After some serious web badgering by me I have obtained the response below from one of those involved in POWER 2010.
@ The Cornish Democract
No, and you're right. I think the guide would have been better had it mentioned Cornwall and this is an omission on the part of the guide writers.
Although regionalism was by far the most popular idea for decentralisation within England at the submissions phase it would have been better to mention the fact that devolution could take place to the county level and that there is demand in Cornwall for this type of devolution fuelled, in part, by the anomalous constitutional position of Cornwall.
I can only explain this as an oversight - it's not a deliberate attempt to deny Cornish representation. The possibility of having a referendum on a Cornish assembly would be provided for by, reform 10, the citizen-initiated referenda reform, so the mechanism to have that vote could have made it through (although admittedly Cornwall wasn't mentioned in relation to that in the Guide).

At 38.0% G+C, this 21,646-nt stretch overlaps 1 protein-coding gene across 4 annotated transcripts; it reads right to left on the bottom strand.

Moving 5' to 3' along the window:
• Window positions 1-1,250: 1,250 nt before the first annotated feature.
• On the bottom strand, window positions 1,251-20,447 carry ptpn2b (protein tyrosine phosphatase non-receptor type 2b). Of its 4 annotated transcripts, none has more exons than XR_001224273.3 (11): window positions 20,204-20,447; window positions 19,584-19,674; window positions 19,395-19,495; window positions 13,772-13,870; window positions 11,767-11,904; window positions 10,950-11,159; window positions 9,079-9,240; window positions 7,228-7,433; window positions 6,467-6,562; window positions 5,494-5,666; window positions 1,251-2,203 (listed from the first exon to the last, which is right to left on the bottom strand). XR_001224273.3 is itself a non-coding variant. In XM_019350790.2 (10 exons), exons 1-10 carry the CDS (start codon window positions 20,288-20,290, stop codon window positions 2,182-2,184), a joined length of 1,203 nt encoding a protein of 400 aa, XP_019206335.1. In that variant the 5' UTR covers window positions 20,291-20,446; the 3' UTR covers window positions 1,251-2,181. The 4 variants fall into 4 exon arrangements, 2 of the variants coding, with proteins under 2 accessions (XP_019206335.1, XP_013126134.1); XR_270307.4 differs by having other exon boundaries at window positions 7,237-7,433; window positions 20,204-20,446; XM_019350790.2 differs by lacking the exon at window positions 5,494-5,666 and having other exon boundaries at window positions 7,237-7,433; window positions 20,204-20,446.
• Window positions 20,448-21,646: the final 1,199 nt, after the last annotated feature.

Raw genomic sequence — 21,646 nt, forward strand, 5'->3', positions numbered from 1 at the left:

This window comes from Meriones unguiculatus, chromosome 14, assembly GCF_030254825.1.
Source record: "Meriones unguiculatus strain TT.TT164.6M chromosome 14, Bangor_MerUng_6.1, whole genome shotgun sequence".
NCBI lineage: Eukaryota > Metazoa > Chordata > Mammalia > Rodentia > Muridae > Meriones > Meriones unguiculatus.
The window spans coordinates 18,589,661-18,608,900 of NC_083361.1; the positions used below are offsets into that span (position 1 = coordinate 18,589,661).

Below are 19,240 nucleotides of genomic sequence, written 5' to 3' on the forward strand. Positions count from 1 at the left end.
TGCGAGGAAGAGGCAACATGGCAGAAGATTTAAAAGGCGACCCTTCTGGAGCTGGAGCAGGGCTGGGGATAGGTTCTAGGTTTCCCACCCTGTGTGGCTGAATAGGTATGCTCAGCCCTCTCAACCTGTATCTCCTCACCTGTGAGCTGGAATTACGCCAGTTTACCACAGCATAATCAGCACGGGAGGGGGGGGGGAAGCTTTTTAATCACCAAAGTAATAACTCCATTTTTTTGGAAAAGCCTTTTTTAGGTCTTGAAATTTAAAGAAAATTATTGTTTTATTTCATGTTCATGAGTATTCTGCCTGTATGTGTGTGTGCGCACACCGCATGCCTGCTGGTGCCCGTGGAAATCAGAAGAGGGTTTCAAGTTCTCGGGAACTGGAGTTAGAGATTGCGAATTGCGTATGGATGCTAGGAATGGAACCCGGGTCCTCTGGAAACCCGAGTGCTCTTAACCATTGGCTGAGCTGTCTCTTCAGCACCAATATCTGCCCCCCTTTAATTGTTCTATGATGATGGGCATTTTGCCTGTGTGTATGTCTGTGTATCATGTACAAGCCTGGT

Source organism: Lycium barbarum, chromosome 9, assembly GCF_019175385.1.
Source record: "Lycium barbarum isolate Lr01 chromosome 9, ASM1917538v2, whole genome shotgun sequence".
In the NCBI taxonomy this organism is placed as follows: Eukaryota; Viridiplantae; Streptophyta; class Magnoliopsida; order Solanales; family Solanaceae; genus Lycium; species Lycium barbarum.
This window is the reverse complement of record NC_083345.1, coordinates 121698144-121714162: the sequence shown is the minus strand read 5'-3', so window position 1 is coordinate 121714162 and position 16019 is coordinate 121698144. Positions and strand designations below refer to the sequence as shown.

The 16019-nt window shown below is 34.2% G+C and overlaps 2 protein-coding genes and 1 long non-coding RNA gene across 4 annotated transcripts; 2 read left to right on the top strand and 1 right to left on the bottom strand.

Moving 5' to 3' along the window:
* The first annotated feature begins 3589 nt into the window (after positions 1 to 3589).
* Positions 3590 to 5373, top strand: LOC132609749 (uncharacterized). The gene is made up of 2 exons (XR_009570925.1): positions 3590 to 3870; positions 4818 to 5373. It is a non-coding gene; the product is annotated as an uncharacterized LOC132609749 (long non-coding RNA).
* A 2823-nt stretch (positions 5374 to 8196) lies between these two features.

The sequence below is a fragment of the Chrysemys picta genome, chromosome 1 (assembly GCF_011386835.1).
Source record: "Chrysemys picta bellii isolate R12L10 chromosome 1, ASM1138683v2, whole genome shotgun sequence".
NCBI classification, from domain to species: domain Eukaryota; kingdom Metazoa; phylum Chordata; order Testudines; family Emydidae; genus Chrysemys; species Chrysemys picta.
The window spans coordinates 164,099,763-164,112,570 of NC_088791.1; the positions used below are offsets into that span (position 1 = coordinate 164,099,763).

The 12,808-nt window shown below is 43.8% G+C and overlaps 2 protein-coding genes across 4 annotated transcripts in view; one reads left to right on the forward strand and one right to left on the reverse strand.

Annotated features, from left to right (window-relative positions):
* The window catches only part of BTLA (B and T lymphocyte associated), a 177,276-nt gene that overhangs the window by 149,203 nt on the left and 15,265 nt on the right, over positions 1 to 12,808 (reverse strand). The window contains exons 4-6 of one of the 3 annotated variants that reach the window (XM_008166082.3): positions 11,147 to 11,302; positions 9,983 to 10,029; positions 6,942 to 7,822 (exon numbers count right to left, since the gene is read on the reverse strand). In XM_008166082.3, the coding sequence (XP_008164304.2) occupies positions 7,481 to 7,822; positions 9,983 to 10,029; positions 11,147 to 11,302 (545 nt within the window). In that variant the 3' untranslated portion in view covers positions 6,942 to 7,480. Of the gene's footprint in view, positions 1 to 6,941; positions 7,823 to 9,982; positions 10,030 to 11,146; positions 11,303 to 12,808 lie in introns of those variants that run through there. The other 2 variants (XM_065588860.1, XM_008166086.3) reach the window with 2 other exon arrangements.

If it's any consolation devolution to national and new sub-national levels was very unpopular on the day and I doubt acknowledging the Cornish question would have changed this. There was a general mood amongst participants that was hostile to new layers of politicians or new units of government.
ps - I hadn't been ignoring you, there's just a fair few comments on the process that I've needed to respond to (as well as a lot of work to do).
Sadly it is no longer possible to vote for reform 10 -citizen initiated referenda- but POWER 2010 does propose other reforms that may interest the Cornish movement. Directly elected Mayors, stronger local government, proportional representation and a written constitution being examples of what you can vote for by clicking this link: http://www.power2010.org.uk/votes